Join Gretsch-Talk Today

How Much Do Artists Get Paid?

Discussion in 'Fred's Barcalounge' started by drmilktruck, Sep 11, 2018.

  1. drmilktruck

    drmilktruck Gretschified

    May 17, 2009
    Plymouth, MN
    I have another thread about seeing Gary Clark Jr this past weekend. It was sold out, 5570 people at $45 each. So ticket sales generated $250,650. Anyone have any idea how much Clark gets of that? I assume his manager gets a cut, plus the venue, booking company and others. Does he end up with 10%? Or more? Or less? Out of that I also assume he has to pay his band and crew. (Don't forget the $10 fees on top, which probably doesn't go to him.)
     
  2. audept

    audept I Bleed Orange

    Age:
    70
    Dec 1, 2010
    Sydney, Australia
  3. speedicut

    speedicut Country Gent

    Jun 5, 2012
    Alabama
    Seems like it was $40 each per night at Classic's Lounge on 37th st, plus 4 beers per member.
     
    drmilktruck likes this.
  4. Charlie westside

    Charlie westside Gretschie

    285
    Jul 27, 2018
    Sylmar Califirnia
    He has to pay for the venue as well. Great question.
     
    drmilktruck likes this.
  5. HypotenusLuvTriangle

    HypotenusLuvTriangle Country Gent

    Oct 27, 2010
    Whittier, Ca
    I'm guessing there's an industry standard for the band's take but for bigger name artists, they're able to get more.
     
  6. wabash slim

    wabash slim Friend of Fred

    Age:
    68
    Feb 10, 2010
    lafayette in
    Depends.

    Destiny's Child, on their first tour, wound up owing the production company more money than they made.

    Often, the ticket prices only cover the costs of putting the show on. All of the lights and special effects eat up profits. The real profits are generated in merchandise. The venues make even more on concessions.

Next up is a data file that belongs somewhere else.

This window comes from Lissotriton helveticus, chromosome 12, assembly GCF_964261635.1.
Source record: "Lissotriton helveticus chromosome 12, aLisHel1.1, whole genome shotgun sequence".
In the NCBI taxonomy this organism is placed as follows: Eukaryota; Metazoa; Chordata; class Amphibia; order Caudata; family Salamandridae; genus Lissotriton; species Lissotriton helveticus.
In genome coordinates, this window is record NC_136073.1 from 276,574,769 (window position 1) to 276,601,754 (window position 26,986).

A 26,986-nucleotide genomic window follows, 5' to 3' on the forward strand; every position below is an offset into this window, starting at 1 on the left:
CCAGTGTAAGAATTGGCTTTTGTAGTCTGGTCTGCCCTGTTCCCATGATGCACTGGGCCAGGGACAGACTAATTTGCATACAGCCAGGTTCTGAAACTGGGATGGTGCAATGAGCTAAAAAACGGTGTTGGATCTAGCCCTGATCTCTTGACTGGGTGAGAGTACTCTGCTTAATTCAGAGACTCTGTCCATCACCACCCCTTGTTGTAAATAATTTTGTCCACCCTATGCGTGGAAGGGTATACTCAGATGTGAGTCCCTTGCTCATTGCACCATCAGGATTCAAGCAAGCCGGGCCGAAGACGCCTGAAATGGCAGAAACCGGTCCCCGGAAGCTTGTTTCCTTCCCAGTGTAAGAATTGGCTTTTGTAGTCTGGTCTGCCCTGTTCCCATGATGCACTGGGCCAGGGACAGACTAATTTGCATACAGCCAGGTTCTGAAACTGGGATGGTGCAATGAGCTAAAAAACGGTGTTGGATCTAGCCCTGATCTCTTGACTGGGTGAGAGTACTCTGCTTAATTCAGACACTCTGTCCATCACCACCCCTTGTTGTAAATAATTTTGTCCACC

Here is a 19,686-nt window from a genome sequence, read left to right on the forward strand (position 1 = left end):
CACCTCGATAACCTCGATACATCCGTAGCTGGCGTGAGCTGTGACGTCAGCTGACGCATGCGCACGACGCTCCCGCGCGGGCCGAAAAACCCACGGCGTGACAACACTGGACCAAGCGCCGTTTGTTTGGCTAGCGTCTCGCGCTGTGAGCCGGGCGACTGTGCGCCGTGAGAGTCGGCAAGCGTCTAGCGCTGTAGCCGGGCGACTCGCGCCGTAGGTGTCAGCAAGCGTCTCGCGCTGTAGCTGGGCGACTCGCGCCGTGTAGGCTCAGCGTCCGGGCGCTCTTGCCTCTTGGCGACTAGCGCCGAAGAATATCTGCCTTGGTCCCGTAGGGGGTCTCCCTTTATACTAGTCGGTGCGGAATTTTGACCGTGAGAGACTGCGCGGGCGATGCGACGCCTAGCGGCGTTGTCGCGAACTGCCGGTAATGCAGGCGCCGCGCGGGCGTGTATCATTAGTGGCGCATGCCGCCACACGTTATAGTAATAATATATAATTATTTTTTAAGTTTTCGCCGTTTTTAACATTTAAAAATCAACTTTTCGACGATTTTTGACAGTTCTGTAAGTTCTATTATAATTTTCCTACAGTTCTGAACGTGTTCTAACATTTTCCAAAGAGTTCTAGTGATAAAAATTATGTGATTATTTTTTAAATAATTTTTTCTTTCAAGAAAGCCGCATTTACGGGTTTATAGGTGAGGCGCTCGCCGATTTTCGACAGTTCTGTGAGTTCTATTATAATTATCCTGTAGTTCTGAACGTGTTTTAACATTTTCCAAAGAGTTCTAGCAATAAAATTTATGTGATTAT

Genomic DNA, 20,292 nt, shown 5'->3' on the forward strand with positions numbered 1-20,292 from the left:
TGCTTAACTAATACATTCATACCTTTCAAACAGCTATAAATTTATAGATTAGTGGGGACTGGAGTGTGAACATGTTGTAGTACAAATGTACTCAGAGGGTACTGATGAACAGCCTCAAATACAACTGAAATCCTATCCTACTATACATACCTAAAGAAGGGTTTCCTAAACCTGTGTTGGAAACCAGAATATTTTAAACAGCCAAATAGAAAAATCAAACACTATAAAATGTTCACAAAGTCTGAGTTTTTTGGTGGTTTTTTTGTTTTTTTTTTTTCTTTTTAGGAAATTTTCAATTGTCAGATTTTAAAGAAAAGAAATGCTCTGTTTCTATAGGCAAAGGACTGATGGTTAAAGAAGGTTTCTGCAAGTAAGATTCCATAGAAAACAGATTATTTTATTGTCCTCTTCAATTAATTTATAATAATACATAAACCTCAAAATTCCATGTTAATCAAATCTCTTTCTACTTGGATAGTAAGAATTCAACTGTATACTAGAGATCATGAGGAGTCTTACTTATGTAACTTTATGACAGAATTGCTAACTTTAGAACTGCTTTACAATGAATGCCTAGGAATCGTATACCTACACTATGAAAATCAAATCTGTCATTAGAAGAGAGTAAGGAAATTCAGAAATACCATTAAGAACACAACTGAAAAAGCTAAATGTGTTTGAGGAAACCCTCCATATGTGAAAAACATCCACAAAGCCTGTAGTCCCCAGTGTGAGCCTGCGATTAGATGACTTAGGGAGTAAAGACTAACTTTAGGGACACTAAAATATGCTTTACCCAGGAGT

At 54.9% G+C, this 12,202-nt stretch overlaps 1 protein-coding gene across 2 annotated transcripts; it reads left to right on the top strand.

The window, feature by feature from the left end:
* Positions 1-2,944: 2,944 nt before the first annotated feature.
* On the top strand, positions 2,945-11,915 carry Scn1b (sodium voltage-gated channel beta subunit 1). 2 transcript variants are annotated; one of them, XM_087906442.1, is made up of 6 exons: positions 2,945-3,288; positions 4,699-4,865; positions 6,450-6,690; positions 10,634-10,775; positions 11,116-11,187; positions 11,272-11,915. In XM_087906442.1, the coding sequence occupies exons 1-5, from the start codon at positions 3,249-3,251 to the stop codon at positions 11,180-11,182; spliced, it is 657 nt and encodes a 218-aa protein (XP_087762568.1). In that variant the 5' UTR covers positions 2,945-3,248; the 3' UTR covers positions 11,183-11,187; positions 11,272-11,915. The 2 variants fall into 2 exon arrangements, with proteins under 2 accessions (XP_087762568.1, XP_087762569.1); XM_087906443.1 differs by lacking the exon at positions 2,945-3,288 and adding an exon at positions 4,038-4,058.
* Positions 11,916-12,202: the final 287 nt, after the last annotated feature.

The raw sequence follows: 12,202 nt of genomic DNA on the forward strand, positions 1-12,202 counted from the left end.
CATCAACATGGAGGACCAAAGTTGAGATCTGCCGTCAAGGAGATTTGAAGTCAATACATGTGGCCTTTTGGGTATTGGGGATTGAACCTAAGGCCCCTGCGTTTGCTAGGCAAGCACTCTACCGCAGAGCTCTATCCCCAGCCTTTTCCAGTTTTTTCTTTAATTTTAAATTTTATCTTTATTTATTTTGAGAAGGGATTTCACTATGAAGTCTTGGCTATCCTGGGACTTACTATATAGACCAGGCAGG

7. thunder58

    thunder58 Gretschified

    Age:
    59
    Dec 23, 2010
    tappan ny
    It use to cost Jim Croce money to do concerts . On the flip side .......... wonder what trailer parks the stars of today live at ??
     
  8. Henry

    Henry Gretschified

    Apr 9, 2014
    Petaluma
    On the other hand I hear that touring is now a more important source of profit for musicians as people buy fewer albums. I thought AC/DC made millions a year touring. Of course that may be just the bands that can sell arenas and stadiums.
    Bands like the Grateful Dead certainly relied mostly on touring.
     
    wabash slim and drmilktruck like this.
  9. loudnlousy

    loudnlousy Friend of Fred

    Age:
    52
    Oct 18, 2015
    Hildesheim, Germany
    Since they don`t get any good money for their records anymore I do not begrudge them the money they make with the shows.
    In former times they made truckloads with selling records and the tour was done mainly to promote the records.
    Intellectual property rights are not granted anymore. It is a shame.
     
    drmilktruck likes this.
  10. section2

    section2 Gretschie

    398
    Dec 21, 2016
    Toronto
    Bono was once asked whether there had ever been a time when he thought that he might not make it as a musician. He said yes: in 1997, when they were one of the biggest acts in the world. The production costs on their PopMart tour were vast, and venues weren't selling out as quickly as they'd expected. If I remember correctly, he said that if they'd sold 10% fewer tickets, they'd have been wiped out financially.
     
  11. larryr

    larryr Electromatic

    60
    Mar 6, 2012
    Camarillo, Ca.
    How do you make a little money in the music business, start with a lot of money.
     
  12. fender62custom

    fender62custom Gretschified

    Age:
    53
    Mar 3, 2012